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  • Meningioma with Multiple Drivers: Genomic Landscape and Clinical Correlations

    Final Number:

    Evgeniya Tyrtova; Chang Li*; Mark Youngblood; Daniel Duran MD; Julio D. Montejo BA, MHSc, MD; Süleyman Coskun; Danielle F Miyagishima BA; Kaya Bilguvar MD; . International Meningioma Study Group; Murat Gunel MD

    Study Design:
    Laboratory Investigation

    Subject Category:

    Meeting: Congress of Neurological Surgeons 2018 Annual Meeting

    Introduction: The majority of meningioma cluster into mutually exclusive groups with distinctive clinical correlations based on a mutation in one of the well-established drivers (NF2, TRAF7, KLF4(+/-TRAF7), PI3K(+/-TRAF7) and Sonic Hedgehog signaling pathways, SMARCB1/SMARCE1(+/-NF2), POLR2A) [1-6]. However, some tumors concomitantly harbor two or more of these typically mutually exclusive driver mutations and they have not been previously investigated. Our objective is to characterize the genomic landscape and clinical features of meningioma with multiple drivers.

    Methods: In our lab, we performed targeted molecular inversion probe sequencing (MIPS) followed by confirmatory Sanger sequencing and qPCR for chromosome 22 (Chr22) loss to screen for the presence of established driver mutations in over 3000 meningioma. Subsequently, we identified and characterized a cohort of meningioma with multiple drivers. For the analysis of clinical features (patient gender and age at surgery, tumor anatomical location, recurrence, WHO grade, and histology type), we utilized two-tailed Fisher’s exact tests for nominal data and Kruskal-Wallis tests for ordinal data followed by multiple-comparison correction.

    Results: Out of ~2,400 meningioma with confirmed drivers, approximately 2% of tumors had multiple drivers. Compared with the “single driver” meningioma group, tumors with multiple drivers were significantly more recurrent, had higher grade, and demonstrated distinct anatomical and histological distribution. Meningioma with multiple drivers harbored significantly more NF2 mutation/Chr22 loss (77%) than “single driver” tumors (54%). Interestingly, compared to “single driver” tumors with NF2 mutation/Chr22 loss only, “multiple driver” meningiomas that harbored NF2 mutation/Chr22 loss demonstrated skull base predilection and distinct histological distribution. Within “multiple driver” meningioma with NF2 mutation/Chr22 loss, we further discovered specific associations between different groups of concurrent non-NF2 drivers and clinical features.

    Conclusions: Meningioma with multiple drivers demonstrate distinct genomic and clinical features with potential prognostic and therapeutic significance. These tumors can provide unique insight into meningioma heterogeneity, which requires further investigation.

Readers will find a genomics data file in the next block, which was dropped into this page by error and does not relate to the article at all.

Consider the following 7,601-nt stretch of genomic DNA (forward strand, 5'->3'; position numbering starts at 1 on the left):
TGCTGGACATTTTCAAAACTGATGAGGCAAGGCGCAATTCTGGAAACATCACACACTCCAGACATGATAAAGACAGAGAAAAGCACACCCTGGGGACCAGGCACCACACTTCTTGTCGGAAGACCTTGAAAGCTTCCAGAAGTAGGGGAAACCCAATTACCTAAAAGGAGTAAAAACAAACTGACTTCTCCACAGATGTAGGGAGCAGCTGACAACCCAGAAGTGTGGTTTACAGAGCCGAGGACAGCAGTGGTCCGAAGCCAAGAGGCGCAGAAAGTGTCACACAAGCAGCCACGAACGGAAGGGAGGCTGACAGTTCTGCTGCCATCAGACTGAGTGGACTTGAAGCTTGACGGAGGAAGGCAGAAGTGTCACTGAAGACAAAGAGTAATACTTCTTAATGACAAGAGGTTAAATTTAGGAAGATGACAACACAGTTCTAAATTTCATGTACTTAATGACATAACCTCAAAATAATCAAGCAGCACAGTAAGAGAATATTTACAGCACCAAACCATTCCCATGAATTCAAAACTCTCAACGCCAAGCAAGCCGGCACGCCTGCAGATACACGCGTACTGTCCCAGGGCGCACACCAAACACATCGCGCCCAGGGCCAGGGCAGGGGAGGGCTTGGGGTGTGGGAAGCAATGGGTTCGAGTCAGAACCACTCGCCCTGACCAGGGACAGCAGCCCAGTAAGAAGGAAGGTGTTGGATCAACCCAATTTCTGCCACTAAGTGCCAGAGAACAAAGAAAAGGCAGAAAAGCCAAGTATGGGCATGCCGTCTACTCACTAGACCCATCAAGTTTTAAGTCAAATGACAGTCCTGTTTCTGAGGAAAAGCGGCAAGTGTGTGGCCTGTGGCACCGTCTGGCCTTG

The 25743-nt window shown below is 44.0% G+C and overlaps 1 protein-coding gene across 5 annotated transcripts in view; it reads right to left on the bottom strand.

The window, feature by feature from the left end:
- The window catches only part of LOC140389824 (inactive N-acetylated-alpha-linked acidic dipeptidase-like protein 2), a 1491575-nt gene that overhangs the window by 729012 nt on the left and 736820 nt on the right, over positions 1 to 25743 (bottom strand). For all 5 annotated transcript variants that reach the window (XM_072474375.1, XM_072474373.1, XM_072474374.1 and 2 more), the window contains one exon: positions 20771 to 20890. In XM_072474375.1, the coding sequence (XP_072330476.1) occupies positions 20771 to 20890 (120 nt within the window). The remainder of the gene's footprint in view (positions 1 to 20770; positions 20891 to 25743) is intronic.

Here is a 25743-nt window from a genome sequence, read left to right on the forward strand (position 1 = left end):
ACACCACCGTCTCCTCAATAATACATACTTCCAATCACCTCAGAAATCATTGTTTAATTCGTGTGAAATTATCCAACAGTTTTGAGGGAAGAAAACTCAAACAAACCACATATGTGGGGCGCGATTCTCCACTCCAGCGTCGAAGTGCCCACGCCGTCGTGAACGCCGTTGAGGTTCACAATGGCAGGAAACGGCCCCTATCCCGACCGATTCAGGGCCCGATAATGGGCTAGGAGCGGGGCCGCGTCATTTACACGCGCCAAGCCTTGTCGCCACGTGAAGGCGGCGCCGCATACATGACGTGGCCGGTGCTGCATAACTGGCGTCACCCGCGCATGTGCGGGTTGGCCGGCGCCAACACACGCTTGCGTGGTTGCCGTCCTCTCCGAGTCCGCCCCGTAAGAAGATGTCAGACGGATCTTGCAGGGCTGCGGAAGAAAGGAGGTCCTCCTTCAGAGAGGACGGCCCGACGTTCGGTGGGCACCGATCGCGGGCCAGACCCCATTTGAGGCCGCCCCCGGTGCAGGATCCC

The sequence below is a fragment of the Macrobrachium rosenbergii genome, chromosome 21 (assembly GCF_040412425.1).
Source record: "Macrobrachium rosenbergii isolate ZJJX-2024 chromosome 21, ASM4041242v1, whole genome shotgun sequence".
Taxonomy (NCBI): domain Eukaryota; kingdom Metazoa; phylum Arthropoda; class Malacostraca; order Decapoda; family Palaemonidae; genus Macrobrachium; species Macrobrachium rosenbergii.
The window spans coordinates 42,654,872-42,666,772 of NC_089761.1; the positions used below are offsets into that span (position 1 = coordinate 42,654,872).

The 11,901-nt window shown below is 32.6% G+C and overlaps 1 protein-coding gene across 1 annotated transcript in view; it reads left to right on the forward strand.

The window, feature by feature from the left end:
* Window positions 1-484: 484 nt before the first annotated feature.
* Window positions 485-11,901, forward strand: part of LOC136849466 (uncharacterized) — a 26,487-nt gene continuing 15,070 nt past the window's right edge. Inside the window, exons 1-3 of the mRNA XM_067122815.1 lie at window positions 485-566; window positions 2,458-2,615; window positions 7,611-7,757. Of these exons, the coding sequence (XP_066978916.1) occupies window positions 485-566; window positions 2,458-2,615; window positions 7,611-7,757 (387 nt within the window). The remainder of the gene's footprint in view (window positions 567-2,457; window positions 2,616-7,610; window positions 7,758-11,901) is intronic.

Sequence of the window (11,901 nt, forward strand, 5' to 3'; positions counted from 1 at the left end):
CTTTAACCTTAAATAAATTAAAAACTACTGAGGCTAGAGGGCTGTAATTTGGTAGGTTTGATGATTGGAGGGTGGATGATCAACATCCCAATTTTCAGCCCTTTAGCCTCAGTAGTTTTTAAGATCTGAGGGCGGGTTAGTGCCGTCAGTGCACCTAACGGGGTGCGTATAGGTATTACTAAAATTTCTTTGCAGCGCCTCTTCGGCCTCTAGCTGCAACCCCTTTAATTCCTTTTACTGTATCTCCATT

Patient Care: Meningioma is the most common primary brain tumor and can cause significant morbidity and mortality. Specifically, tumors that are clinically aggressive and those arising in the skull base present a therapeutic challenge. We investigated a subset of meningioma with multiple driver mutations, which indeed tend to be higher grade, more recurrent, and have a predilection to surgically challenging anatomical locations compared to other meningioma genomic subgroups. Better characterization of these tumors has a potential to improve meningioma diagnostics and prognostication and incite further investigations of targets for rational therapy design.

    Learning Objectives: By the conclusion of this session, participants should be able to: - Recognize the existence of distinct subset of meningioma that concomitantly harbors multiple driver mutations - Appreciate genomic landscape and clinical correlations of multiple driver meningioma and distinguish associations between particular drivers and clinical features in these tumors - Consider the role of multiple driver gene mutations in meningioma heterogeneity and its potential clinical implications

    References: 1. Clark VE, Erson-Omay EZ, Serin A, et al. Genomic Analysis of Non-NF2 Meningiomas Reveals Mutations in TRAF7, KLF4, AKT1, and SMO. Science (New York, N.Y.). 2013; 339(6123):1077-1080. 2. Brastianos PK, Horowitz PM, Santagata S, et al. Genomic sequencing of meningiomas identifies oncogenic SMO and AKT1 mutations. Nat Genet. 2013; 45(3):285-289. 3. Clark VE, Harmanci AS, Bai H, et al. Recurrent somatic mutations in POLR2A define a distinct subset of meningiomas. Nat Genet. 2016; 48(10):1253-1259. 4. Harmanci AS, Youngblood MW, Clark VE, Coskun S, Henegariu O, Duran D, Erson-Omay EZ, Kaulen LD, Lee TI, Abraham BJ, Simon M, Krischek B, Timmer M, et al. Integrated genomic analyses of de novo pathways underlying atypical meningiomas. Nat Commun. 2017;8:14433. 5. Smith MJ, O'Sullivan J, Bhaskar SS, et al. Loss-of-function mutations in SMARCE1 cause an inherited disorder of multiple spinal meningiomas. Nat Genet. 2013;45(3):295–298. 6. Abedalthagafi M, Bi WL, Aizer AA, et al. Oncogenic PI3K mutations are as common as AKT1 and SMO mutations in meningioma. Neuro Oncol 2016;18:649-55.

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